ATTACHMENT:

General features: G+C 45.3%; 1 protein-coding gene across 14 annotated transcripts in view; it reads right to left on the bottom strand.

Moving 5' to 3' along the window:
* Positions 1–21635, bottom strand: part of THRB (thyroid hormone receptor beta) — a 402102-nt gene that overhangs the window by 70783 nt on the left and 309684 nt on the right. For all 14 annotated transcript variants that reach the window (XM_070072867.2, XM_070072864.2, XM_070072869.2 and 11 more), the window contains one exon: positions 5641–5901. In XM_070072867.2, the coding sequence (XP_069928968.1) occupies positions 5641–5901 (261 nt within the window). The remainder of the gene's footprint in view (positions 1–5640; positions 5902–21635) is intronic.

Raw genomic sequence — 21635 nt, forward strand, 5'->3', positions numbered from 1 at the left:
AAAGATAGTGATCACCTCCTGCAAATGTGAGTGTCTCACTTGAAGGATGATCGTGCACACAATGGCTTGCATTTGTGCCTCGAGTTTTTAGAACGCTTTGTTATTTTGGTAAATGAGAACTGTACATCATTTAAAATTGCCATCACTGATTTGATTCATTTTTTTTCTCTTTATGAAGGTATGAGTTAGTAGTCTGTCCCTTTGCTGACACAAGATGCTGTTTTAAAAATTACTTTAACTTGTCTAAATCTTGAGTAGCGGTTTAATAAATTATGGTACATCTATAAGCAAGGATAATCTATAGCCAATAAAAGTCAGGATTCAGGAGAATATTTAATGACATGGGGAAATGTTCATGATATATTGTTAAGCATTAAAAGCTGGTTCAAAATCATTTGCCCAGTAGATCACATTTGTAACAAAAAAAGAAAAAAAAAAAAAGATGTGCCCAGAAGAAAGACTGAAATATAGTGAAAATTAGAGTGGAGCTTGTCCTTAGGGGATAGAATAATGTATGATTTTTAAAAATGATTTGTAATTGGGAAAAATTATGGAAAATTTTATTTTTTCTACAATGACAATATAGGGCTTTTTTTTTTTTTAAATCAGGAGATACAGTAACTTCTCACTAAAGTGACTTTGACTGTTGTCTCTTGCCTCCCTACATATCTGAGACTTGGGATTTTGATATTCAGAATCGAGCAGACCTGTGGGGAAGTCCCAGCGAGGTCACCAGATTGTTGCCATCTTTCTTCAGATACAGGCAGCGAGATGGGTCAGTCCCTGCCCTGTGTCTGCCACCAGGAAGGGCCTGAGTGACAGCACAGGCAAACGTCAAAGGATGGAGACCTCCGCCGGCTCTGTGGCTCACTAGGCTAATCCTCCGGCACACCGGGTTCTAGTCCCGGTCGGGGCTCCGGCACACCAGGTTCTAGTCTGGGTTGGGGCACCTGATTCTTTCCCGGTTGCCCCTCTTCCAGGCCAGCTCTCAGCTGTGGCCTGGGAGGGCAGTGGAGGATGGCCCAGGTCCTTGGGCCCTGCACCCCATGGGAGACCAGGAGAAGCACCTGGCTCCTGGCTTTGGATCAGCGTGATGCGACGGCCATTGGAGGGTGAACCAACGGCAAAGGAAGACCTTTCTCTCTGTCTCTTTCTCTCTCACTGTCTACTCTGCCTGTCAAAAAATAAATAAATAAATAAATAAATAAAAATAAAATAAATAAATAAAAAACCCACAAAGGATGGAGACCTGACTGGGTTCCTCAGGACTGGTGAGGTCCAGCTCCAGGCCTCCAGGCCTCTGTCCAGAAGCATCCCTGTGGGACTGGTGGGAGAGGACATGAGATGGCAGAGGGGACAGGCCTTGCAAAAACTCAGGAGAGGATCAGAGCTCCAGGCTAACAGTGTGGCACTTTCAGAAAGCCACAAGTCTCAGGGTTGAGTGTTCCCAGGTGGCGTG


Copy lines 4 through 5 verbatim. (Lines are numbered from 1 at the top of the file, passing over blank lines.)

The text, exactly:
Raw genomic sequence — 21635 nt, forward strand, 5'->3', positions numbered from 1 at the left:
AAAGATAGTGATCACCTCCTGCAAATGTGAGTGTCTCACTTGAAGGATGATCGTGCACACAATGGCTTGCATTTGTGCCTCGAGTTTTTAGAACGCTTTGTTATTTTGGTAAATGAGAACTGTACATCATTTAAAATTGCCATCACTGATTTGATTCATTTTTTTTCTCTTTATGAAGGTATGAGTTAGTAGTCTGTCCCTTTGCTGACACAAGATGCTGTTTTAAAAATTACTTTAACTTGTCTAAATCTTGAGTAGCGGTTTAATAAATTATGGTACATCTATAAGCAAGGATAATCTATAGCCAATAAAAGTCAGGATTCAGGAGAATATTTAATGACATGGGGAAATGTTCATGATATATTGTTAAGCATTAAAAGCTGGTTCAAAATCATTTGCCCAGTAGATCACATTTGTAACAAAAAAAGAAAAAAAAAAAAAGATGTGCCCAGAAGAAAGACTGAAATATAGTGAAAATTAGAGTGGAGCTTGTCCTTAGGGGATAGAATAATGTATGATTTTTAAAAATGATTTGTAATTGGGAAAAATTATGGAAAATTTTATTTTTTCTACAATGACAATATAGGGCTTTTTTTTTTTTTAAATCAGGAGATACAGTAACTTCTCACTAAAGTGACTTTGACTGTTGTCTCTTGCCTCCCTACATATCTGAGACTTGGGATTTTGATATTCAGAATCGAGCAGACCTGTGGGGAAGTCCCAGCGAGGTCACCAGATTGTTGCCATCTTTCTTCAGATACAGGCAGCGAGATGGGTCAGTCCCTGCCCTGTGTCTGCCACCAGGAAGGGCCTGAGTGACAGCACAGGCAAACGTCAAAGGATGGAGACCTCCGCCGGCTCTGTGGCTCACTAGGCTAATCCTCCGGCACACCGGGTTCTAGTCCCGGTCGGGGCTCCGGCACACCAGGTTCTAGTCTGGGTTGGGGCACCTGATTCTTTCCCGGTTGCCCCTCTTCCAGGCCAGCTCTCAGCTGTGGCCTGGGAGGGCAGTGGAGGATGGCCCAGGTCCTTGGGCCCTGCACCCCATGGGAGACCAGGAGAAGCACCTGGCTCCTGGCTTTGGATCAGCGTGATGCGACGGCCATTGGAGGGTGAACCAACGGCAAAGGAAGACCTTTCTCTCTGTCTCTTTCTCTCTCACTGTCTACTCTGCCTGTCAAAAAATAAATAAATAAATAAATAAATAAAAATAAAATAAATAAATAAAAAACCCACAAAGGATGGAGACCTGACTGGGTTCCTCAGGACTGGTGAGGTCCAGCTCCAGGCCTCCAGGCCTCTGTCCAGAAGCATCCCTGTGGGACTGGTGGGAGAGGACATGAGATGGCAGAGGGGACAGGCCTTGCAAAAACTCAGGAGAGGATCAGAGCTCCAGGCTAACAGTGTGGCACTTTCAGAAAGCCACAAGTCTCAGGGTTGAGTGTTCCCAGGTGGCGTG